MINSK, May 29. /TASS/. The missile used to shoot down flight MH17 in Donbass, could not have been launched from the area mentioned by the Dutch-led investigation, Russian Foreign Minister Sergey Lavrov said in Minsk on Tuesday.
While commenting on preliminary conclusions recently announced by the Joint Investigation Team (JIT) looking into the crash, Lavrov pointed out that the team had rejected "all the documentary evidence that Russia presented more than once." "The results of a field experiment carried out by the Almaz-Antey Air and Space Defense Corporation that produces Buk missiles and the primary data received by radar stations prove that the missile could not have been launched from the area mentioned by the investigation," the Russian top diplomat stressed.
Moreover, in Lavrov’s view, all the accusations in the case that are being made against Russia even though the investigation is not over, are incorrect and aimed at playing on the hate of Russia.
"It is at least incorrect to make such statements at the current stage," the Russian foreign minister said. "But they are tempted to play on the hate against Russia and draw the world’s attention to them, distracting their own people and the global community from the issues they are facing," he said.
The Malaysia Airlines Flight MH17, a Boeing-777 passenger plane travelling from Amsterdam to Kuala Lumpur, was shot down on July 17, 2014, over Ukraine’s eastern region of Donetsk. The crash killed all the 283 passengers and 15 crewmembers. There were nationals of ten states among the dead.
The Joint Investigation Team (JIT) looking into the crash comprises representatives of the Netherlands, Australia, Belgium, Malaysia and Ukraine.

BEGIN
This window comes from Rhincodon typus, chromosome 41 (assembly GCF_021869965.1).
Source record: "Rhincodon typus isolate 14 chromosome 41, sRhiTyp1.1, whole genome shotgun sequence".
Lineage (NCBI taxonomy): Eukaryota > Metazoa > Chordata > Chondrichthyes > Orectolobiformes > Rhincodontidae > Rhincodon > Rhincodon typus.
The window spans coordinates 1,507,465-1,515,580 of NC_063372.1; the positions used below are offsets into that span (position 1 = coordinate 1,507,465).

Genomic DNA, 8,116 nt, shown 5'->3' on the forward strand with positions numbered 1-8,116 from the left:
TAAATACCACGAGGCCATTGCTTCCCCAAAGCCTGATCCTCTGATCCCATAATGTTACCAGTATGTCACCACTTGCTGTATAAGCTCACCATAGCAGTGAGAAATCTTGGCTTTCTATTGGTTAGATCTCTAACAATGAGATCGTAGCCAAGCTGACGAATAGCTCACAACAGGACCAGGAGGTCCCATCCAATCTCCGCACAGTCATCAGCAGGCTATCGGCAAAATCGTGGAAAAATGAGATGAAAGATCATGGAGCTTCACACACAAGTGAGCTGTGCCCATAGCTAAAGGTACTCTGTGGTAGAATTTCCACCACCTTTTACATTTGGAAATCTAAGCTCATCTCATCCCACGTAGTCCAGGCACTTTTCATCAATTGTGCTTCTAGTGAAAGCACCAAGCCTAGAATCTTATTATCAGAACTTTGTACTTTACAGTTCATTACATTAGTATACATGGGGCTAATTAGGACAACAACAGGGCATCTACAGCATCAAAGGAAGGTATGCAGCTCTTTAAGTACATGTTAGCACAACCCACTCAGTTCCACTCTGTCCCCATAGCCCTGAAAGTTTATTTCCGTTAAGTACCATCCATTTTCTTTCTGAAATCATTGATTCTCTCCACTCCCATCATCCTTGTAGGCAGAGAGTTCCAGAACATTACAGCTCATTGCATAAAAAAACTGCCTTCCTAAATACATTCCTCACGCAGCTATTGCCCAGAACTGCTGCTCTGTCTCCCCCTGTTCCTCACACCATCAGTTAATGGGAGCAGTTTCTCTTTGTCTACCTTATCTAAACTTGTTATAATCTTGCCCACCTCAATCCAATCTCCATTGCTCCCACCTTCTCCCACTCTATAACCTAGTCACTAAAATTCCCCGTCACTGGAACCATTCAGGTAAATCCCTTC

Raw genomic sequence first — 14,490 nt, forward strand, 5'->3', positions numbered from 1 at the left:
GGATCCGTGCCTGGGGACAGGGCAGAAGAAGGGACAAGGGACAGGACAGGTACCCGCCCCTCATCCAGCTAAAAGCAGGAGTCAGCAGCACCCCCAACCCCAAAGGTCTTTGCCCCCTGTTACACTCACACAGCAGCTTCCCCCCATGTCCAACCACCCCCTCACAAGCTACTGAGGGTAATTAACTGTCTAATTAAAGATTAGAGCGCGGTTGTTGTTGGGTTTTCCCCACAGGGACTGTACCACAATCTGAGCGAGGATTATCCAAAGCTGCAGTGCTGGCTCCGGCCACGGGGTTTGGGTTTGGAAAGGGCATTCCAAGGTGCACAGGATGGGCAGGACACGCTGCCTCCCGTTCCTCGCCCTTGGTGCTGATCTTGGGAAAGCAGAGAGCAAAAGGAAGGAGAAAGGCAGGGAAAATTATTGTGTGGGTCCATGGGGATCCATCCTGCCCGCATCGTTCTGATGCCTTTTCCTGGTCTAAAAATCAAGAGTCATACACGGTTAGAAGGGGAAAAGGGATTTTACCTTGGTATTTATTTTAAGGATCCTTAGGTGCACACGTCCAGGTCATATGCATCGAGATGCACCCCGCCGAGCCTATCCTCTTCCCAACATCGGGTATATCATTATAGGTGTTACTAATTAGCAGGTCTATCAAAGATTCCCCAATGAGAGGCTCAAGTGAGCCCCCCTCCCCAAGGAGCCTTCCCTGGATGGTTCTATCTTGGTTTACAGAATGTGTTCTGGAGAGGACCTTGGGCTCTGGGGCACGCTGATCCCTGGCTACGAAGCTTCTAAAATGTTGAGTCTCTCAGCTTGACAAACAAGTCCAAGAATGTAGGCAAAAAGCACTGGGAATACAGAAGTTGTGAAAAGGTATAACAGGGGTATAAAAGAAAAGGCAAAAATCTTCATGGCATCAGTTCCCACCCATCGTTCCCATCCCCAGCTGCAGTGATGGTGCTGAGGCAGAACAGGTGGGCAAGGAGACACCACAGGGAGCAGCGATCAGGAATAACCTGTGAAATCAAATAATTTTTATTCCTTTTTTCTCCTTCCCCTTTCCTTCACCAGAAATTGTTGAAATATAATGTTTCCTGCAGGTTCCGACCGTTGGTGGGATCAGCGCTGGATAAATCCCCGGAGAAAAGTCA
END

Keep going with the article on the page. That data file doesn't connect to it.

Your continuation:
On May 24, the team gave an update of the state of affairs in the criminal investigation, claiming that "the BUK-TELAR that was used to down MH17, originates from the 53rd Anti-Aircraft Missile brigade (hereinafter 53rd brigade), a unit of the Russian army from Kursk in the Russian Federation."
Russia’s Defense Ministry rejected all the allegations and said that none of the missile systems belonging to the Russian Armed Forces had ever been taken abroad. The ministry noted that Moscow had provided Dutch investigators with overwhelming evidence proving that a Ukrainian Buk missile system had been used to bring down the aircraft.
Russian Foreign Minister Sergey Lavrov said the investigation was reminiscent of the Skripal case as there was no evidence.
Nevertheless, on May 25, Australia and the Netherlands issued a statement saying that they "hold Russia responsible for its part in the downing of flight MH17." "The Netherlands and Australia are now convinced that Russia is responsible for the deployment of the Buk installation that was used to down MH17. The government is now taking the next step by formally holding Russia accountable," the statement reads.